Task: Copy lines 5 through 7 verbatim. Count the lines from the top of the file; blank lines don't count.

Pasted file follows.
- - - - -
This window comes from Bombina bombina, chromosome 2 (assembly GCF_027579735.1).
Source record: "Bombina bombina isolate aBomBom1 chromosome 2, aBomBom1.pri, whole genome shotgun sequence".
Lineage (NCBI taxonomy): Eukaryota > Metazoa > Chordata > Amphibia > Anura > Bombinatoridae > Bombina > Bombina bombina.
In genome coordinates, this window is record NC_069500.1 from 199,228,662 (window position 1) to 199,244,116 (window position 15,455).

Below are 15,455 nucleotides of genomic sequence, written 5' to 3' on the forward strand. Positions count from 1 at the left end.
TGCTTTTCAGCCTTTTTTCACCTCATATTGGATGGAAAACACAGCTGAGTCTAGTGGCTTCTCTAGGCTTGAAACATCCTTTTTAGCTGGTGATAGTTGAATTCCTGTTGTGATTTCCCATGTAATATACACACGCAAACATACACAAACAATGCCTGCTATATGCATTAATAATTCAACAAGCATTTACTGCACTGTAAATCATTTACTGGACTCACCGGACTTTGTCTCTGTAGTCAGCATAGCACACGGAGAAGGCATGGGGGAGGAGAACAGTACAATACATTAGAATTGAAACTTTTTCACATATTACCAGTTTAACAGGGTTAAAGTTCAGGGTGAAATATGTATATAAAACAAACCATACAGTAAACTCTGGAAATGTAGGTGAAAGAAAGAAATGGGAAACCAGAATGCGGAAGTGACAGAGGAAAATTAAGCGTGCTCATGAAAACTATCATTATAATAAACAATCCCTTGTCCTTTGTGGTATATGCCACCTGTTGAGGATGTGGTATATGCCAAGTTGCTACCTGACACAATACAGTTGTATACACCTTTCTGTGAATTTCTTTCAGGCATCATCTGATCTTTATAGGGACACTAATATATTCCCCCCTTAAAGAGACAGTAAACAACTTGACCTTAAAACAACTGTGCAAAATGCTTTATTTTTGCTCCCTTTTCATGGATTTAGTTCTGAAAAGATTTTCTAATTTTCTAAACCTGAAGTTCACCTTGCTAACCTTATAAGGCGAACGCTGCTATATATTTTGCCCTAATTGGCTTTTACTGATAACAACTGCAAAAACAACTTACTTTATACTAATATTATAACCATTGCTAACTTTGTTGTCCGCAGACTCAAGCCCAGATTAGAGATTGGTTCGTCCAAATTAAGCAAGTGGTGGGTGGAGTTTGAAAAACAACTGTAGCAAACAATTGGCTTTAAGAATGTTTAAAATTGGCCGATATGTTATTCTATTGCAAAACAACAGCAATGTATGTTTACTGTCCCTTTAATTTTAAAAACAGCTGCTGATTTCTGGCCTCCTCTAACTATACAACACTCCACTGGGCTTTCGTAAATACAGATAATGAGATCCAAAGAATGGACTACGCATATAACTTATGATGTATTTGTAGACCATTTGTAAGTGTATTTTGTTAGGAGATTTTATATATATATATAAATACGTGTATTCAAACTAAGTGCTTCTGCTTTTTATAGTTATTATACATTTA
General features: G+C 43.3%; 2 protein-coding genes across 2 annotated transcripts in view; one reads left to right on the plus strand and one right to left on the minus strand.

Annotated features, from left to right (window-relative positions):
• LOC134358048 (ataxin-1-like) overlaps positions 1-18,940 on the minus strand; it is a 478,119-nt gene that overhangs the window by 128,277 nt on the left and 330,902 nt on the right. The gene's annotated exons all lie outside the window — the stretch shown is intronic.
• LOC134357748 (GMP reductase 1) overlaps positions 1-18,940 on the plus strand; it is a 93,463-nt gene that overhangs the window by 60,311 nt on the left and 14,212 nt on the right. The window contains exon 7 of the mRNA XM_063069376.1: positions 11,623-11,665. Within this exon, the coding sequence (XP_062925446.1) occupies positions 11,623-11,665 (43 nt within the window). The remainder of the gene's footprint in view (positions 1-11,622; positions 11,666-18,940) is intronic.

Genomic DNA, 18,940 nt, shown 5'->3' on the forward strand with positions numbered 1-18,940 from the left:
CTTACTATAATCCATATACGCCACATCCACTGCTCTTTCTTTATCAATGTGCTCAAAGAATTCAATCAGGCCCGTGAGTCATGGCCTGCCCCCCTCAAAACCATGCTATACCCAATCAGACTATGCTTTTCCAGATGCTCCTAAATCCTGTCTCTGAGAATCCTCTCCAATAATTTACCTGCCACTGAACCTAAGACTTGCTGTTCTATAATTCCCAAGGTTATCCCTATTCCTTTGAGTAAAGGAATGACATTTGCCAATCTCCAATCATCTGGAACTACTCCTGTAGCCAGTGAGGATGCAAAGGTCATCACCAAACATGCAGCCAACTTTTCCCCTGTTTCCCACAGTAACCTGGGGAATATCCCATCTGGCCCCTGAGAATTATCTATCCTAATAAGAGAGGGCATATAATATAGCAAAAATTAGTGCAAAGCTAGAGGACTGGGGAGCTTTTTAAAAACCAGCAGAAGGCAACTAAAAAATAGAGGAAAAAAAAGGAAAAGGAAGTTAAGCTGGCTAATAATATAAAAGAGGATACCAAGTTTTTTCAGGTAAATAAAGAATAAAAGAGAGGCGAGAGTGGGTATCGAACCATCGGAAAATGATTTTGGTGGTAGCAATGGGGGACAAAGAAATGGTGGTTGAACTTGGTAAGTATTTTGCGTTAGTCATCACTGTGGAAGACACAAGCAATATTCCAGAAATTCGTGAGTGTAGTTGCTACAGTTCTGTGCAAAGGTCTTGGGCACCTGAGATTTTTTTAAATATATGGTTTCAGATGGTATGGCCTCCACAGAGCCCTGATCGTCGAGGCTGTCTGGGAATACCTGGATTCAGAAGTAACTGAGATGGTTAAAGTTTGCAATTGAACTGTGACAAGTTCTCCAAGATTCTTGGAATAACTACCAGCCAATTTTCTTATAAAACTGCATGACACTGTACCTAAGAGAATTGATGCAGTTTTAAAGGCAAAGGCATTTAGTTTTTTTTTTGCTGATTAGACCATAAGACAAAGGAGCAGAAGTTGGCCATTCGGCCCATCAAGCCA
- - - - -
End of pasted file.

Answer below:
Below are 15,455 nucleotides of genomic sequence, written 5' to 3' on the forward strand. Positions count from 1 at the left end.
TGCTTTTCAGCCTTTTTTCACCTCATATTGGATGGAAAACACAGCTGAGTCTAGTGGCTTCTCTAGGCTTGAAACATCCTTTTTAGCTGGTGATAGTTGAATTCCTGTTGTGATTTCCCATGTAATATACACACGCAAACATACACAAACAATGCCTGCTATATGCATTAATAATTCAACAAGCATTTACTGCACTGTAAATCATTTACTGGACTCACCGGACTTTGTCTCTGTAGTCAGCATAGCACACGGAGAAGGCATGGGGGAGGAGAACAGTACAATACATTAGAATTGAAACTTTTTCACATATTACCAGTTTAACAGGGTTAAAGTTCAGGGTGAAATATGTATATAAAACAAACCATACAGTAAACTCTGGAAATGTAGGTGAAAGAAAGAAATGGGAAACCAGAATGCGGAAGTGACAGAGGAAAATTAAGCGTGCTCATGAAAACTATCATTATAATAAACAATCCCTTGTCCTTTGTGGTATATGCCACCTGTTGAGGATGTGGTATATGCCAAGTTGCTACCTGACACAATACAGTTGTATACACCTTTCTGTGAATTTCTTTCAGGCATCATCTGATCTTTATAGGGACACTAATATATTCCCCCCTTAAAGAGACAGTAAACAACTTGACCTTAAAACAACTGTGCAAAATGCTTTATTTTTGCTCCCTTTTCATGGATTTAGTTCTGAAAAGATTTTCTAATTTTCTAAACCTGAAGTTCACCTTGCTAACCTTATAAGGCGAACGCTGCTATATATTTTGCCCTAATTGGCTTTTACTGATAACAACTGCAAAAACAACTTACTTTATACTAATATTATAACCATTGCTAACTTTGTTGTCCGCAGACTCAAGCCCAGATTAGAGATTGGTTCGTCCAAATTAAGCAAGTGGTGGGTGGAGTTTGAAAAACAACTGTAGCAAACAATTGGCTTTAAGAATGTTTAAAATTGGCCGATATGTTATTCTATTGCAAAACAACAGCAATGTATGTTTACTGTCCCTTTAATTTTAAAAACAGCTGCTGATTTCTGGCCTCCTCTAACTATACAACACTCCACTGGGCTTTCGTAAATACAGATAATGAGATCCAAAGAATGGACTACGCATATAACTTATGATGTATTTGTAGACCATTTGTAAGTGTATTTTGTTAGGAGATTTTATATATATATATAAATACGTGTATTCAAACTAAGTGCTTCTGCTTTTTATAGTTATTATACATTTA
General features: G+C 43.3%; 2 protein-coding genes across 2 annotated transcripts in view; one reads left to right on the plus strand and one right to left on the minus strand.